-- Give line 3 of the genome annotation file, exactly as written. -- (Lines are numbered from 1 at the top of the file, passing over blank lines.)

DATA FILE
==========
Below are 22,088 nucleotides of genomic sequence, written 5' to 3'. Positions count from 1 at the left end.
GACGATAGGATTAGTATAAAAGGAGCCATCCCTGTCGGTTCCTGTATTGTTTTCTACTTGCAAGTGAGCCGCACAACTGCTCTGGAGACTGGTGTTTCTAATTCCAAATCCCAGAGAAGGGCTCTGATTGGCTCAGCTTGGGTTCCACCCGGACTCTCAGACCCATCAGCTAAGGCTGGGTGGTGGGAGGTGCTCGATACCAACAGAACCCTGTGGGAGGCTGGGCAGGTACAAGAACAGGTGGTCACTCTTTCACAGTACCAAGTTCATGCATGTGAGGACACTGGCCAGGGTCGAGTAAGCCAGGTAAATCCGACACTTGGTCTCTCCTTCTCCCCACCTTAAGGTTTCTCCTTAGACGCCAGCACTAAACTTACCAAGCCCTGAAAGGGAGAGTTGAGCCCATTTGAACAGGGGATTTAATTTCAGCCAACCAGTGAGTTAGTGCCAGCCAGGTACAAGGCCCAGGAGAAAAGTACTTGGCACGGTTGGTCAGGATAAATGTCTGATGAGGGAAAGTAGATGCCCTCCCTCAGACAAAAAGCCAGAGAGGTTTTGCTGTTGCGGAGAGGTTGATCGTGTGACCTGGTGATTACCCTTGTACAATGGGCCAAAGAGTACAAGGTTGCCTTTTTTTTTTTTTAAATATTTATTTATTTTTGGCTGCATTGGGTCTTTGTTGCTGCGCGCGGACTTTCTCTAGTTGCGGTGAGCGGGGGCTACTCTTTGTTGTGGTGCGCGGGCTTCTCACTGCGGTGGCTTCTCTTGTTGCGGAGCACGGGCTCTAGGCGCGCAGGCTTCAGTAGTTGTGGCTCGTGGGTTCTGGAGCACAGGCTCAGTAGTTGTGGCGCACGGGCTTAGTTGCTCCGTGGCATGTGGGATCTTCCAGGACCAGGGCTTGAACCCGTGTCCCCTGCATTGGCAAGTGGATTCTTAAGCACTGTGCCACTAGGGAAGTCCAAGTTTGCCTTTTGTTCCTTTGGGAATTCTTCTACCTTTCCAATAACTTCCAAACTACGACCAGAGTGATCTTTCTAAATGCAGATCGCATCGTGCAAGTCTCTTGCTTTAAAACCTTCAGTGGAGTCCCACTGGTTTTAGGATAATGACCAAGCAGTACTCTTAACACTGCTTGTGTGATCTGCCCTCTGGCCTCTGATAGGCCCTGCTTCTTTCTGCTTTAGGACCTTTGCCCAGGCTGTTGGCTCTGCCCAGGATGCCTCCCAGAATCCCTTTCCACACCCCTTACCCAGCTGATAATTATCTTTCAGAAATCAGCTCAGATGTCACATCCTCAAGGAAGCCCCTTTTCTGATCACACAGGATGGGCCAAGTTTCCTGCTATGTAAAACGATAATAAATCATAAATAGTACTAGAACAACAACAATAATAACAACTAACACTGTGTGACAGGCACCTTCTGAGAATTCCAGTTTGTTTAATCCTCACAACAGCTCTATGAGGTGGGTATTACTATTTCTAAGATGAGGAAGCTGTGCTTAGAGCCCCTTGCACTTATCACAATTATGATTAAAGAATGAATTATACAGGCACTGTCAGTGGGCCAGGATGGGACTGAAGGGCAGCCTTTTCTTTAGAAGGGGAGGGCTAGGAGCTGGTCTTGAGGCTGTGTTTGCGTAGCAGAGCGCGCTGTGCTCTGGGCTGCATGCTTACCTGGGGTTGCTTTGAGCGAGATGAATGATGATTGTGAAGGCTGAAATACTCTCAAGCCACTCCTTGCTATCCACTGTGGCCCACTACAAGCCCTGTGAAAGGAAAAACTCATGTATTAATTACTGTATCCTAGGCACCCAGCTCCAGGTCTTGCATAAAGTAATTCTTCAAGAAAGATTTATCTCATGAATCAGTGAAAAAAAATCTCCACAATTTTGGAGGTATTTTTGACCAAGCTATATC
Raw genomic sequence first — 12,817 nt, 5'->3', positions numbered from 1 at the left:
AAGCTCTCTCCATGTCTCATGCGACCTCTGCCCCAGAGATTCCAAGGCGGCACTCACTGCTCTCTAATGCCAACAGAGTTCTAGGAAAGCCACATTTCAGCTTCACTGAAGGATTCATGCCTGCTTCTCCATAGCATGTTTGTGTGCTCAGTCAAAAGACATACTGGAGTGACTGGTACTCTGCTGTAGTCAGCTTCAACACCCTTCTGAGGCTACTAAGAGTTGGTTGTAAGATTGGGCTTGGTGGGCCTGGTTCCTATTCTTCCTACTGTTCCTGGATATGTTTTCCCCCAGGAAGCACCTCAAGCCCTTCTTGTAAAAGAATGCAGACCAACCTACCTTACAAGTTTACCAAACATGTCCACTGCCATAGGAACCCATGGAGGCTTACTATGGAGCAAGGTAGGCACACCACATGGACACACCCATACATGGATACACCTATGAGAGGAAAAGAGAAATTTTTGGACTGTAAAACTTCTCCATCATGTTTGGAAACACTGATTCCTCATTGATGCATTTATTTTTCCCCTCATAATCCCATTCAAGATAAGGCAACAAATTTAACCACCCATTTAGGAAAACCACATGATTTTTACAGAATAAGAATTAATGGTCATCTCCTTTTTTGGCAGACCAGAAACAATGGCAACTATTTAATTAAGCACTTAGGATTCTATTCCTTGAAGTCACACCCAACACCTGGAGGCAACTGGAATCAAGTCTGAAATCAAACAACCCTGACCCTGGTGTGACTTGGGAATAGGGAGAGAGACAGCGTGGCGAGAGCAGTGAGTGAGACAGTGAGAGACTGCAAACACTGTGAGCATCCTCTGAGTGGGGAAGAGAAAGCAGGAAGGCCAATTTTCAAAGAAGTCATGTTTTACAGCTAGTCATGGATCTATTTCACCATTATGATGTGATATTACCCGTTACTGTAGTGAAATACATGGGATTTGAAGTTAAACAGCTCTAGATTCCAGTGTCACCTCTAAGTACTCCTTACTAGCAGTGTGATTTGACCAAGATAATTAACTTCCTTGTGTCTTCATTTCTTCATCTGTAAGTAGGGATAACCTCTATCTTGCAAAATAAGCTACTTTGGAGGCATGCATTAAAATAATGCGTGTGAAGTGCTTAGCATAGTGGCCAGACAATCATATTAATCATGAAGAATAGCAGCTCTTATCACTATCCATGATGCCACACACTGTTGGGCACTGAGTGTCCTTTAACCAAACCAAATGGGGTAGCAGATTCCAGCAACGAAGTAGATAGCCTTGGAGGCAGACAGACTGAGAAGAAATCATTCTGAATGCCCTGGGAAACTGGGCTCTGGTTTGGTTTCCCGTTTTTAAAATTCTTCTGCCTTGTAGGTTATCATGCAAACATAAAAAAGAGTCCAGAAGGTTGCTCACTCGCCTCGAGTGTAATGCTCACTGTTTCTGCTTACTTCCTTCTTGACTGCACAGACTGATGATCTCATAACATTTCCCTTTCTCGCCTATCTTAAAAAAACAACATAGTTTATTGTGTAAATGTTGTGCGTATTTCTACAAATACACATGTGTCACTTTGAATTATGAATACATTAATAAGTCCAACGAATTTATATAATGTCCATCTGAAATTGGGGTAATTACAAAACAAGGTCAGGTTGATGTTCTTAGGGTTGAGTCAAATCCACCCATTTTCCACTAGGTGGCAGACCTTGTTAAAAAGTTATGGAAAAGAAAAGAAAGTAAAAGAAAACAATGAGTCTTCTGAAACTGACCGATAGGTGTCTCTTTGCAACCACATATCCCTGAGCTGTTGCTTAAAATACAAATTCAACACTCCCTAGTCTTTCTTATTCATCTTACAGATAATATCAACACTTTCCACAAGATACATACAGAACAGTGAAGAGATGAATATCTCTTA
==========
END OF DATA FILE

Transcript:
Raw genomic sequence first — 12,817 nt, 5'->3', positions numbered from 1 at the left: